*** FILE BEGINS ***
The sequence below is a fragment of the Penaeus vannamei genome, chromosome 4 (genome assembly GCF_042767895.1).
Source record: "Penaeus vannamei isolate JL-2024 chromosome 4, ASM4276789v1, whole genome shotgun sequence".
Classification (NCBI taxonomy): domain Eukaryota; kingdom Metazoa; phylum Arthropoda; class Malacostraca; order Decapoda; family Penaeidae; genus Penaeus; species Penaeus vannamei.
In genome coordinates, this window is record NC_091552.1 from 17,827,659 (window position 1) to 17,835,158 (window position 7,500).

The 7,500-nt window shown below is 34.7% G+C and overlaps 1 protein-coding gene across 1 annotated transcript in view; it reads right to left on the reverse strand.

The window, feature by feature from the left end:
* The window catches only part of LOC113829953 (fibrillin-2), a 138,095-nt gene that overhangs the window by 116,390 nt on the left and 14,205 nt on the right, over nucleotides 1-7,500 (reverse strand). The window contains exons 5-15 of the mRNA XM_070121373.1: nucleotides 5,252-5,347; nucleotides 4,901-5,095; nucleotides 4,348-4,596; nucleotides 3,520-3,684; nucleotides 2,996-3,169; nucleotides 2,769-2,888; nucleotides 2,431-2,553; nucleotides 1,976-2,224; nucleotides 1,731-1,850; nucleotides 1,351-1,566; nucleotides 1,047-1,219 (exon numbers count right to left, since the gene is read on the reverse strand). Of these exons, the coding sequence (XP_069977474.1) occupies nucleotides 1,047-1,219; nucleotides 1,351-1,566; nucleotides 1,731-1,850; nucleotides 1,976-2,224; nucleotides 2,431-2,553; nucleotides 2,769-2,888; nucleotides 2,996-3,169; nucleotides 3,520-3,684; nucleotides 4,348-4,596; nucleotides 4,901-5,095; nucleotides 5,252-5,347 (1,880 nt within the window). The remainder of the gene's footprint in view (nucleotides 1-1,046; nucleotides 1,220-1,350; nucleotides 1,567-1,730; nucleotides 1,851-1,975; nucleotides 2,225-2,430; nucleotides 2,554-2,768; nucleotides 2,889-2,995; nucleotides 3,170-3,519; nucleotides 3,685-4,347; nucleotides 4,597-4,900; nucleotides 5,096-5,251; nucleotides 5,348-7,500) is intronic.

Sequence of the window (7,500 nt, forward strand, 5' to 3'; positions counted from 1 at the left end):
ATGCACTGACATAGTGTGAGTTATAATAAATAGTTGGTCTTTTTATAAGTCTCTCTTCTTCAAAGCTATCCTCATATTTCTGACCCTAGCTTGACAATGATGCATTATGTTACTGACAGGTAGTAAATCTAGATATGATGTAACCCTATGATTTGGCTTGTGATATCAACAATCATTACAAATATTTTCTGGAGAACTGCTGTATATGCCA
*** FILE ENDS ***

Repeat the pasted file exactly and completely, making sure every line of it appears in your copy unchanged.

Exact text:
The sequence below is a fragment of the Penaeus vannamei genome, chromosome 4 (genome assembly GCF_042767895.1).
Source record: "Penaeus vannamei isolate JL-2024 chromosome 4, ASM4276789v1, whole genome shotgun sequence".
Classification (NCBI taxonomy): domain Eukaryota; kingdom Metazoa; phylum Arthropoda; class Malacostraca; order Decapoda; family Penaeidae; genus Penaeus; species Penaeus vannamei.
In genome coordinates, this window is record NC_091552.1 from 17,827,659 (window position 1) to 17,835,158 (window position 7,500).

The 7,500-nt window shown below is 34.7% G+C and overlaps 1 protein-coding gene across 1 annotated transcript in view; it reads right to left on the reverse strand.

The window, feature by feature from the left end:
* The window catches only part of LOC113829953 (fibrillin-2), a 138,095-nt gene that overhangs the window by 116,390 nt on the left and 14,205 nt on the right, over nucleotides 1-7,500 (reverse strand). The window contains exons 5-15 of the mRNA XM_070121373.1: nucleotides 5,252-5,347; nucleotides 4,901-5,095; nucleotides 4,348-4,596; nucleotides 3,520-3,684; nucleotides 2,996-3,169; nucleotides 2,769-2,888; nucleotides 2,431-2,553; nucleotides 1,976-2,224; nucleotides 1,731-1,850; nucleotides 1,351-1,566; nucleotides 1,047-1,219 (exon numbers count right to left, since the gene is read on the reverse strand). Of these exons, the coding sequence (XP_069977474.1) occupies nucleotides 1,047-1,219; nucleotides 1,351-1,566; nucleotides 1,731-1,850; nucleotides 1,976-2,224; nucleotides 2,431-2,553; nucleotides 2,769-2,888; nucleotides 2,996-3,169; nucleotides 3,520-3,684; nucleotides 4,348-4,596; nucleotides 4,901-5,095; nucleotides 5,252-5,347 (1,880 nt within the window). The remainder of the gene's footprint in view (nucleotides 1-1,046; nucleotides 1,220-1,350; nucleotides 1,567-1,730; nucleotides 1,851-1,975; nucleotides 2,225-2,430; nucleotides 2,554-2,768; nucleotides 2,889-2,995; nucleotides 3,170-3,519; nucleotides 3,685-4,347; nucleotides 4,597-4,900; nucleotides 5,096-5,251; nucleotides 5,348-7,500) is intronic.

Sequence of the window (7,500 nt, forward strand, 5' to 3'; positions counted from 1 at the left end):
ATGCACTGACATAGTGTGAGTTATAATAAATAGTTGGTCTTTTTATAAGTCTCTCTTCTTCAAAGCTATCCTCATATTTCTGACCCTAGCTTGACAATGATGCATTATGTTACTGACAGGTAGTAAATCTAGATATGATGTAACCCTATGATTTGGCTTGTGATATCAACAATCATTACAAATATTTTCTGGAGAACTGCTGTATATGCCA